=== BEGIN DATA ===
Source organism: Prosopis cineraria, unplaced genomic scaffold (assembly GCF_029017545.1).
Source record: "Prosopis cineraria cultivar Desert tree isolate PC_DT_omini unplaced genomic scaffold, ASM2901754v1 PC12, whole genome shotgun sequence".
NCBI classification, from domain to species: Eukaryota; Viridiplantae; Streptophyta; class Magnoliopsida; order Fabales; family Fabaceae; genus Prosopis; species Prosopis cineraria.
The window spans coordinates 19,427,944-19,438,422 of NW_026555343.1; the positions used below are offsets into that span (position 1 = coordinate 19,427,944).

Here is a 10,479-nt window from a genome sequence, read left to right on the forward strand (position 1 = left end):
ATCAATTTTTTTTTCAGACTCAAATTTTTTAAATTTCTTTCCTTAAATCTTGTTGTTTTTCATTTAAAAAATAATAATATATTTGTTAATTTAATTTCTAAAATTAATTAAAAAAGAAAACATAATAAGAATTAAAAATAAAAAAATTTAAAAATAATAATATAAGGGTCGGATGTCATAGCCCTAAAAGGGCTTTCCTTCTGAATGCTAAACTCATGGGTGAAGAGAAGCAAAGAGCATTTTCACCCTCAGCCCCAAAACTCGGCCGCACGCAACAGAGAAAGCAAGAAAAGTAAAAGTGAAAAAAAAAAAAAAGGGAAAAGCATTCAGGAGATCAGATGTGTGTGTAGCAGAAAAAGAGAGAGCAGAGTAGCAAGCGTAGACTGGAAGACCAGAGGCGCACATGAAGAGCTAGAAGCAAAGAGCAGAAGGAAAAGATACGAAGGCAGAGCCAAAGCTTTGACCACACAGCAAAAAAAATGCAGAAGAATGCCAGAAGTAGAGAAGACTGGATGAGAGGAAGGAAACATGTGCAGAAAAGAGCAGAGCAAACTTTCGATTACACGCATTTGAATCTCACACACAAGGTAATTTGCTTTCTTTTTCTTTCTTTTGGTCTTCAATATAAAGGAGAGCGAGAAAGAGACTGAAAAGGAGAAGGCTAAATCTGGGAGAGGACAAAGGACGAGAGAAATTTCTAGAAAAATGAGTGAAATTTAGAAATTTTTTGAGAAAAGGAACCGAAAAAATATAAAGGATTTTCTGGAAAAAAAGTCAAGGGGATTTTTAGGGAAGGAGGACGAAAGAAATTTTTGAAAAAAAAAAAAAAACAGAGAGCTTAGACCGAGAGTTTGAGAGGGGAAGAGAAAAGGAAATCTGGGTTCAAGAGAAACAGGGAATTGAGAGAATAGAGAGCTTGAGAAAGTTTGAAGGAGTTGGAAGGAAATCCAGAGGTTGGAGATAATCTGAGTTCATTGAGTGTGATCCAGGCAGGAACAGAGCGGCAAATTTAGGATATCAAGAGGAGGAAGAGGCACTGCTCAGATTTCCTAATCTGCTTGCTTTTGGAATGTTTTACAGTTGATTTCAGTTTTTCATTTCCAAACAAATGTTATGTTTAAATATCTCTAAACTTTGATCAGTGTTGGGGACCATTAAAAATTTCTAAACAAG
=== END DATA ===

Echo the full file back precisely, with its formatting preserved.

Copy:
Source organism: Prosopis cineraria, unplaced genomic scaffold (assembly GCF_029017545.1).
Source record: "Prosopis cineraria cultivar Desert tree isolate PC_DT_omini unplaced genomic scaffold, ASM2901754v1 PC12, whole genome shotgun sequence".
NCBI classification, from domain to species: Eukaryota; Viridiplantae; Streptophyta; class Magnoliopsida; order Fabales; family Fabaceae; genus Prosopis; species Prosopis cineraria.
The window spans coordinates 19,427,944-19,438,422 of NW_026555343.1; the positions used below are offsets into that span (position 1 = coordinate 19,427,944).

Here is a 10,479-nt window from a genome sequence, read left to right on the forward strand (position 1 = left end):
ATCAATTTTTTTTTCAGACTCAAATTTTTTAAATTTCTTTCCTTAAATCTTGTTGTTTTTCATTTAAAAAATAATAATATATTTGTTAATTTAATTTCTAAAATTAATTAAAAAAGAAAACATAATAAGAATTAAAAATAAAAAAATTTAAAAATAATAATATAAGGGTCGGATGTCATAGCCCTAAAAGGGCTTTCCTTCTGAATGCTAAACTCATGGGTGAAGAGAAGCAAAGAGCATTTTCACCCTCAGCCCCAAAACTCGGCCGCACGCAACAGAGAAAGCAAGAAAAGTAAAAGTGAAAAAAAAAAAAAAGGGAAAAGCATTCAGGAGATCAGATGTGTGTGTAGCAGAAAAAGAGAGAGCAGAGTAGCAAGCGTAGACTGGAAGACCAGAGGCGCACATGAAGAGCTAGAAGCAAAGAGCAGAAGGAAAAGATACGAAGGCAGAGCCAAAGCTTTGACCACACAGCAAAAAAAATGCAGAAGAATGCCAGAAGTAGAGAAGACTGGATGAGAGGAAGGAAACATGTGCAGAAAAGAGCAGAGCAAACTTTCGATTACACGCATTTGAATCTCACACACAAGGTAATTTGCTTTCTTTTTCTTTCTTTTGGTCTTCAATATAAAGGAGAGCGAGAAAGAGACTGAAAAGGAGAAGGCTAAATCTGGGAGAGGACAAAGGACGAGAGAAATTTCTAGAAAAATGAGTGAAATTTAGAAATTTTTTGAGAAAAGGAACCGAAAAAATATAAAGGATTTTCTGGAAAAAAAGTCAAGGGGATTTTTAGGGAAGGAGGACGAAAGAAATTTTTGAAAAAAAAAAAAAAACAGAGAGCTTAGACCGAGAGTTTGAGAGGGGAAGAGAAAAGGAAATCTGGGTTCAAGAGAAACAGGGAATTGAGAGAATAGAGAGCTTGAGAAAGTTTGAAGGAGTTGGAAGGAAATCCAGAGGTTGGAGATAATCTGAGTTCATTGAGTGTGATCCAGGCAGGAACAGAGCGGCAAATTTAGGATATCAAGAGGAGGAAGAGGCACTGCTCAGATTTCCTAATCTGCTTGCTTTTGGAATGTTTTACAGTTGATTTCAGTTTTTCATTTCCAAACAAATGTTATGTTTAAATATCTCTAAACTTTGATCAGTGTTGGGGACCATTAAAAATTTCTAAACAAG